Balram does not attempt to alleviate himself of the gravity of his actions, but rather presents his story as an honest depiction of the Darwinian ‘adapt to survive’ sentiment, a sentiment that plagues those who know they must be willing to do anything to claw their way to the top. In a subtle denouncement of Slumdog Millionaire (2008), Balram states ‘Don’t believe for a second there’s a million-rupee game show you can win to get out of it.’ Foregrounding the dark choices he will make over the course of the film, this conveys the inevitability of his experience: he justifies his actions to his audience by stating that they are his only choice for escaping poverty, attributable to the harsh reality of the Indian caste system.
Much like the class politics highlighted in Bong Joon-ho’s Parasite (2019), Balram feels the need to disregard his competition; just as the Kim family remove the Park’s workers with deceit and manipulation, Balram informs on the ‘number one’ driver and subsequently fills his place. He sees his competition not as his ‘superiors’ who perpetuate the injustices he faces and maintain the caste system that has been a source of irrefutable restriction on his family, but as the people who, like him, are climbing their way out of poverty. This highlights how ingrained the affliction to brush aside those who suffer from the same predicaments is, whilst the corrupt individuals remain strong and powerful. Initially, it is Ashok and his wife Pinky (Priyanka Chopra Jonas) who become figures of the hypocrisy that underlies the wealthy elite: whilst trying to detach themselves from the caste system by reprimanding their relatives for their horrific treatment of their servants and taking Balram under their wing, they perpetuate the very same ideals when reinforcing the disposability of the lower-caste when it is in favour of preserving their own reputations. Yet, Balram adopts this level of hypocrisy himself as he becomes a product of the same corrupt institutions he once despised. His entrepreneurial spirit is driven by the very system that restricted his family to the poorest of lives and prevented him from succeeding; by escaping the life he was destined to lead, Balram simultaneously changes his narrative and reinforces the corruption he was once a victim of.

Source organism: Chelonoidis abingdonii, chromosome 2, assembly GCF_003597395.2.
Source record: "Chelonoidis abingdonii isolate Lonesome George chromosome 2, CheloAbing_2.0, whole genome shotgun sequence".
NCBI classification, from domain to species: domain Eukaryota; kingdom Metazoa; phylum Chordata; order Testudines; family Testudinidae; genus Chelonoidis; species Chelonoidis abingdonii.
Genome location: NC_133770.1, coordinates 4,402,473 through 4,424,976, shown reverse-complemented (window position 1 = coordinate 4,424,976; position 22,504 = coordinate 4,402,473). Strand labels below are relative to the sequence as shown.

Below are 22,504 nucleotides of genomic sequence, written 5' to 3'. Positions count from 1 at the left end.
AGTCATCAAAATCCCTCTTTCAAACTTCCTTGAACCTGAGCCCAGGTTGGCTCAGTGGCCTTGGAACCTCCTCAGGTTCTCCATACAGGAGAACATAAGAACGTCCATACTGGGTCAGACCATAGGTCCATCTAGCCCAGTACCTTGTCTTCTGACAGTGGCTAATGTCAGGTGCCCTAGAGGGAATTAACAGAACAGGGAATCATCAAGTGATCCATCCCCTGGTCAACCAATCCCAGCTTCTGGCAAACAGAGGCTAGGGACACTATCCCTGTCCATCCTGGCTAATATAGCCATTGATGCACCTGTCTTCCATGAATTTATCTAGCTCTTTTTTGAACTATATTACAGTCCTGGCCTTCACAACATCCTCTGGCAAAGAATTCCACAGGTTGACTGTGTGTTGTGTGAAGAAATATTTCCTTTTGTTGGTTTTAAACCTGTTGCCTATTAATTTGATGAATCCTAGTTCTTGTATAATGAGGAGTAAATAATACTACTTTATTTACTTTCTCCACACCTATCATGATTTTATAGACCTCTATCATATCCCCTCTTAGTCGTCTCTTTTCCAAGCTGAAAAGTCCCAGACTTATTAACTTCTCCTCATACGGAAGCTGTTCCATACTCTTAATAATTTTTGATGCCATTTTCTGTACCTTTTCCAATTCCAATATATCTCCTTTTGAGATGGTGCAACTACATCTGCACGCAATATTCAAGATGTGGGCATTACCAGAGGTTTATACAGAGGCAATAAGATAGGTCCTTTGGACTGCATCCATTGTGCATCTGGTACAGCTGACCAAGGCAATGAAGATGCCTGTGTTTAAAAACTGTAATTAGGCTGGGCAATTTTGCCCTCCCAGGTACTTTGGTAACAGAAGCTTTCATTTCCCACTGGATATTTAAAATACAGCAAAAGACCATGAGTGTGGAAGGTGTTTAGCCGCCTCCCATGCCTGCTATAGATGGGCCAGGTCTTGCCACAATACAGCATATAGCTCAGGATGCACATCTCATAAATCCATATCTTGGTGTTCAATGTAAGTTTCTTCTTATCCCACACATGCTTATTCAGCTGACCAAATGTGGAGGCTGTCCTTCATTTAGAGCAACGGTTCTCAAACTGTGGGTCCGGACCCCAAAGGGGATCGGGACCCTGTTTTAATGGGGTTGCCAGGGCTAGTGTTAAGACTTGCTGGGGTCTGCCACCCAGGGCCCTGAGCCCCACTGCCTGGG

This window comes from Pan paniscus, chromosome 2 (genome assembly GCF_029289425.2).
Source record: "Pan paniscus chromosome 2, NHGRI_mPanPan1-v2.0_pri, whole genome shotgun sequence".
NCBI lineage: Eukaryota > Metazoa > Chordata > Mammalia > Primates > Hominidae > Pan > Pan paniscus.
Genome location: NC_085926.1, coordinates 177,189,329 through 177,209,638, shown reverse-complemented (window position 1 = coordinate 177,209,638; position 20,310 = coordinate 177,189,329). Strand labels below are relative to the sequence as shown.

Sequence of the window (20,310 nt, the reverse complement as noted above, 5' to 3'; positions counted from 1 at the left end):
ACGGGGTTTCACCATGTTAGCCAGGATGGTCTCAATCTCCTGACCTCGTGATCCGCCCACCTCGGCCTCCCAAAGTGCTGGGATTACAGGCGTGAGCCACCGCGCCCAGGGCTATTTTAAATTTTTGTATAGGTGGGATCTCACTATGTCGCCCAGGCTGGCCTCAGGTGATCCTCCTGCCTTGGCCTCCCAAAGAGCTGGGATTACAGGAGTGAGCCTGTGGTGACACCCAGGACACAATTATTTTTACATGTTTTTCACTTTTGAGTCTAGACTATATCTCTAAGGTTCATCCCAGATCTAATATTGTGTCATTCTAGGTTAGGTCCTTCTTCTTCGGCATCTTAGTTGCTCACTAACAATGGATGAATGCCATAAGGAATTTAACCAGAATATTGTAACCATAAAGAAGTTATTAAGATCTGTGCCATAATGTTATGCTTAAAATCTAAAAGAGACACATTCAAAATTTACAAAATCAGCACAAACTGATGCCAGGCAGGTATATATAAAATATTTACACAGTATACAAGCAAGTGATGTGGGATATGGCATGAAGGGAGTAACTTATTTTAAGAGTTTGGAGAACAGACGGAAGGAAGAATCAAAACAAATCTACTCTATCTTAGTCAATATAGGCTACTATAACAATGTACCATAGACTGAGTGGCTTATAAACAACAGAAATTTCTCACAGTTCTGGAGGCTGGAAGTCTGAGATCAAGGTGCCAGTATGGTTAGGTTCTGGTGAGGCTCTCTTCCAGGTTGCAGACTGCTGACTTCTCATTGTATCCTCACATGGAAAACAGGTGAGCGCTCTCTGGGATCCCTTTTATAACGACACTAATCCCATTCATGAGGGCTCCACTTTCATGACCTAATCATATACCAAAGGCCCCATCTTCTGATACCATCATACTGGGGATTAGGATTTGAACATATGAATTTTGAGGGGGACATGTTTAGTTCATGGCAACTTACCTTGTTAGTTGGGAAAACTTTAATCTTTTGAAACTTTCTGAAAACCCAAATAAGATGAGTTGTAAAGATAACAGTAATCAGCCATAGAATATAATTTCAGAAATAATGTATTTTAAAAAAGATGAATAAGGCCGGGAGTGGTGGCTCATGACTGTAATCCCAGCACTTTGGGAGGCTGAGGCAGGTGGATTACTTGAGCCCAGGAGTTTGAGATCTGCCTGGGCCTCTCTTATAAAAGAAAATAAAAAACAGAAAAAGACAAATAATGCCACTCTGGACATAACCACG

We cannot conclusively determine whether Balram feels a level of guilt or remorse for what he has done. This inconclusivity is not a flaw, but is rather a poignant representation of the debate at the heart of the film: to what extent can we forgive a character’s actions when they are driven by a desire to have something more than what he is destined to have, especially when they are arguably a product of systemic injustice? The lengths Balram goes to, framed within the injustices of the contemporary Indian context, causes the viewer to contemplate whether Balram’s actions are justifiable on the grounds of his undeniably unfair situation and the fact that he is very much a product of his environment. Or, are we to conclude that his story is acutely comparable to the corrupt attitudes of Ashok and his family? Cleverly, Balram tells his story with hindsight; taken out of context, his story seems unforgivable, yet showing us his former life leads us to concede to the fact that his behaviour can be attributed to the necessity to make brutal sacrifices in one’s struggle to the top. It is a debate that lingers with the audience long after the credits roll.
At the end of the film, Balram tells us he has successfully escaped the ‘chicken coop’, a symbol of the enduring poverty of the Indian underclass. He has experienced both the light and the dark, and we are left to question: at what cost? The final shot, however, reminds us that there are so many others who remain trapped in the coop, just as Balram once was, a final allusion to the transience of Balram’s success and the cyclical nature of corruption that will always threaten to reinstate his fate upon him once again.
The White Tiger premiered on 6 January 2021, and was released on Netflix on 22 January 2021.
Featured Image Source: Indie Wire